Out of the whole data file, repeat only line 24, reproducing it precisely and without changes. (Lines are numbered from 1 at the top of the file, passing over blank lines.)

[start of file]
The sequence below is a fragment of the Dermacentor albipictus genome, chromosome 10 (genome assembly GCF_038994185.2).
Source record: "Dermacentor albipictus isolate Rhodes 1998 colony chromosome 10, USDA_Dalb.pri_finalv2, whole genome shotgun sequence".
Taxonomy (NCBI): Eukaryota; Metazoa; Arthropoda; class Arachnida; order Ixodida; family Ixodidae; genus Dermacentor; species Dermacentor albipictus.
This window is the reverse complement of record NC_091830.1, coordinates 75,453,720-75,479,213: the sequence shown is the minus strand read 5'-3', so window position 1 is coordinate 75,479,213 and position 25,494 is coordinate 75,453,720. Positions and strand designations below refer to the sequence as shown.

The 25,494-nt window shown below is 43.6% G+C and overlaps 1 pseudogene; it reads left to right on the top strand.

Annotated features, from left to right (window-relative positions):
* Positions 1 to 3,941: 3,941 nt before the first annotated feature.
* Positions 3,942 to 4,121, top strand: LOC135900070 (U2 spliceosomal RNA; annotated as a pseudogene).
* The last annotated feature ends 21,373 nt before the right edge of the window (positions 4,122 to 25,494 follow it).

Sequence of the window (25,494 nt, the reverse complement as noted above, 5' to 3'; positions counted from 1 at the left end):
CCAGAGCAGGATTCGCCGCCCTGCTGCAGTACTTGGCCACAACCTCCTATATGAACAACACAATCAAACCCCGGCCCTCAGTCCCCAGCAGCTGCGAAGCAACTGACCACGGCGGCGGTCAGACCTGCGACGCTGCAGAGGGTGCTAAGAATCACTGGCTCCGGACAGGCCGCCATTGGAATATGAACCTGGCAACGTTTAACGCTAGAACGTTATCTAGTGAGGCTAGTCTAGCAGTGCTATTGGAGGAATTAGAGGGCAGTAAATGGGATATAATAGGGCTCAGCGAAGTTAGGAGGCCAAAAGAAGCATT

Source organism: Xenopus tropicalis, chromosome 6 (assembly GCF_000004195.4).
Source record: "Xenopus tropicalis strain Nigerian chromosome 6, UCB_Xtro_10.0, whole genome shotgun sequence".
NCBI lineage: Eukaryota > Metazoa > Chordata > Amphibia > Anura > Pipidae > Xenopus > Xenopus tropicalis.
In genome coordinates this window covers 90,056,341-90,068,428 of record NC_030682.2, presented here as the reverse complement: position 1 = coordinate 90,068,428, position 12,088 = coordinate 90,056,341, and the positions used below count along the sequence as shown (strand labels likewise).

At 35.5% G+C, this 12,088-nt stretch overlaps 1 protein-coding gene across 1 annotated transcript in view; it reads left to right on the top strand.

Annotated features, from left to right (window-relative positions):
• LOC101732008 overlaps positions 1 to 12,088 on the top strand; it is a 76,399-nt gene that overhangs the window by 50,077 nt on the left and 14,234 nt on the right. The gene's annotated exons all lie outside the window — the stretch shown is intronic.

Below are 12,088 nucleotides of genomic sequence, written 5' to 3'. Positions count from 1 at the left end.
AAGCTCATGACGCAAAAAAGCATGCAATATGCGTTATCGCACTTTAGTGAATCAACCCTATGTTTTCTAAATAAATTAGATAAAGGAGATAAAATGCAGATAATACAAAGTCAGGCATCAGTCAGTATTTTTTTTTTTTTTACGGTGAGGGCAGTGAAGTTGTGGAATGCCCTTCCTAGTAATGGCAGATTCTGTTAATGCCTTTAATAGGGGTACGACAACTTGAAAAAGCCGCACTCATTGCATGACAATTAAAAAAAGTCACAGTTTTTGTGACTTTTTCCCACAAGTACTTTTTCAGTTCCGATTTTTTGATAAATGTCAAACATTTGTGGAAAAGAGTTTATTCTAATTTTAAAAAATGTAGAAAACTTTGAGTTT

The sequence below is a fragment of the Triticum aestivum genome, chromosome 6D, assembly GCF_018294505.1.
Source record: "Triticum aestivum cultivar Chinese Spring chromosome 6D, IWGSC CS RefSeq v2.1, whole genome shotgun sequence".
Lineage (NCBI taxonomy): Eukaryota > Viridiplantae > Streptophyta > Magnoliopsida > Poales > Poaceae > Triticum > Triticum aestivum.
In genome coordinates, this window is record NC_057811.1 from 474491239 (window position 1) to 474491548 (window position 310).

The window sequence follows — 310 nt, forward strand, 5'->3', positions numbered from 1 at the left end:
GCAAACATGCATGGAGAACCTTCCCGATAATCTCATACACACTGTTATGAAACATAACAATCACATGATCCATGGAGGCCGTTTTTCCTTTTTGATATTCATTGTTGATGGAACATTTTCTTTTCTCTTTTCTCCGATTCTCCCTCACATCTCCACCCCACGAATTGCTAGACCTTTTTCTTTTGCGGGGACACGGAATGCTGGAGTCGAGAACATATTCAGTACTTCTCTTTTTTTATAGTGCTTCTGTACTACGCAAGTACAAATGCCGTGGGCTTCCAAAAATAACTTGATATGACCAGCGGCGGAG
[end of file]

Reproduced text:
In genome coordinates, this window is record NC_057811.1 from 474491239 (window position 1) to 474491548 (window position 310).